The Confusion with Look-Alike Sound-Alike (LASA) Drugs

Health Canada has come out with a revised draft document on Look-Alike Sound-Alike (LASA) drugs. This guidance highlights the steps taken for proposed product names.

The Brand Name Assessment is a test method that tests proposed brand names to determine the likelihood that a new product could be confused with an existing product. This test is conducted by the sponsor in screen-based simulations for visual perception, auditory perception and short term memory.

Brand Name Assessments are required for non-prescription drugs. Prescription to non-prescription will require a name assessment, even if the name is not being changed.

Non-prescription drugs which require an assessment will not be eligible for a Category IV Monograph or Labeling Standard and will need to be submitted as a DINA – Labeling Only submission.

Comments by the CCTFA

The CCTFA has suggested that a clearer exemption statement be applied for Category IV drugs. Where the guidance mentions SPF products are exempt from Brand Name Assessments, it does not specifically state that Category IV products are exempt.

The CCTFA has proposed the document to include a statement such as: “This Guidance does not apply to Category IV drugs”. This would aid in clarifying the exemption criteria.

FPR consultants specialize in drug, cosmetic, medical device, and natural health product submissions. We would be more than happy to assist you with bringing your product to market compliance.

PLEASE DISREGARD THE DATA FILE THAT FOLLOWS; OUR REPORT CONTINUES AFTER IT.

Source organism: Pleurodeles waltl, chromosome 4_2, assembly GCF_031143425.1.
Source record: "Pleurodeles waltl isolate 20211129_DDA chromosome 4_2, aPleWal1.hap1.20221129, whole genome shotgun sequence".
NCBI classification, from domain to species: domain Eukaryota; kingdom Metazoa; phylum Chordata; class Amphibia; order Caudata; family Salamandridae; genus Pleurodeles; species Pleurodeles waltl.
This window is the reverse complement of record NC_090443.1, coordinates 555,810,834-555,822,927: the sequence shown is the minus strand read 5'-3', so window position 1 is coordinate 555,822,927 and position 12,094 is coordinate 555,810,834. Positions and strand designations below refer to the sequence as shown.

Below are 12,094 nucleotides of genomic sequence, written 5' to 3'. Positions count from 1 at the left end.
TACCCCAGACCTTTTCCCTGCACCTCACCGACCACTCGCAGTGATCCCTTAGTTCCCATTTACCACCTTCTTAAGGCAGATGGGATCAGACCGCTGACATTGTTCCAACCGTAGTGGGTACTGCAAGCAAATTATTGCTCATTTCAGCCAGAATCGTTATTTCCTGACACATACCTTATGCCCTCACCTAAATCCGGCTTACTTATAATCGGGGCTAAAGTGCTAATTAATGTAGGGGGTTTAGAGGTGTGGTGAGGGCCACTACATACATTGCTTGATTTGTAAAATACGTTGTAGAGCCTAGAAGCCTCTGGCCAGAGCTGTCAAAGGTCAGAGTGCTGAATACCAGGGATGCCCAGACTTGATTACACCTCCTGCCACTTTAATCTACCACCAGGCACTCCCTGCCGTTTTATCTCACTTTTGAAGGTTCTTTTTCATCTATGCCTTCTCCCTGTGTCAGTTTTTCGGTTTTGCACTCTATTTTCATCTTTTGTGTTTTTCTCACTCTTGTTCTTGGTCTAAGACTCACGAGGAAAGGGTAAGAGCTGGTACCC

Health Canada has come out with a revised draft document on Look-Alike Sound-Alike (LASA) drugs. This guidance highlights the steps taken for proposed product names.

The Brand Name Assessment is a test method that tests proposed brand names to determine the likelihood that a new product could be confused with an existing product. This test is conducted by the sponsor in screen-based simulations for visual perception, auditory perception and short term memory.

Brand Name Assessments are required for non-prescription drugs. Prescription to non-prescription will require a name assessment, even if the name is not being changed.

Non-prescription drugs which require an assessment will not be eligible for a Category IV Monograph or Labeling Standard and will need to be submitted as a DINA – Labeling Only submission.

Comments by the CCTFA

The CCTFA has suggested that a clearer exemption statement be applied for Category IV drugs. Where the guidance mentions SPF products are exempt from Brand Name Assessments, it does not specifically state that Category IV products are exempt.

The CCTFA has proposed the document to include a statement such as: “This Guidance does not apply to Category IV drugs”. This would aid in clarifying the exemption criteria.

FPR consultants specialize in drug, cosmetic, medical device, and natural health product submissions. We would be more than happy to assist you with bringing your product to market compliance.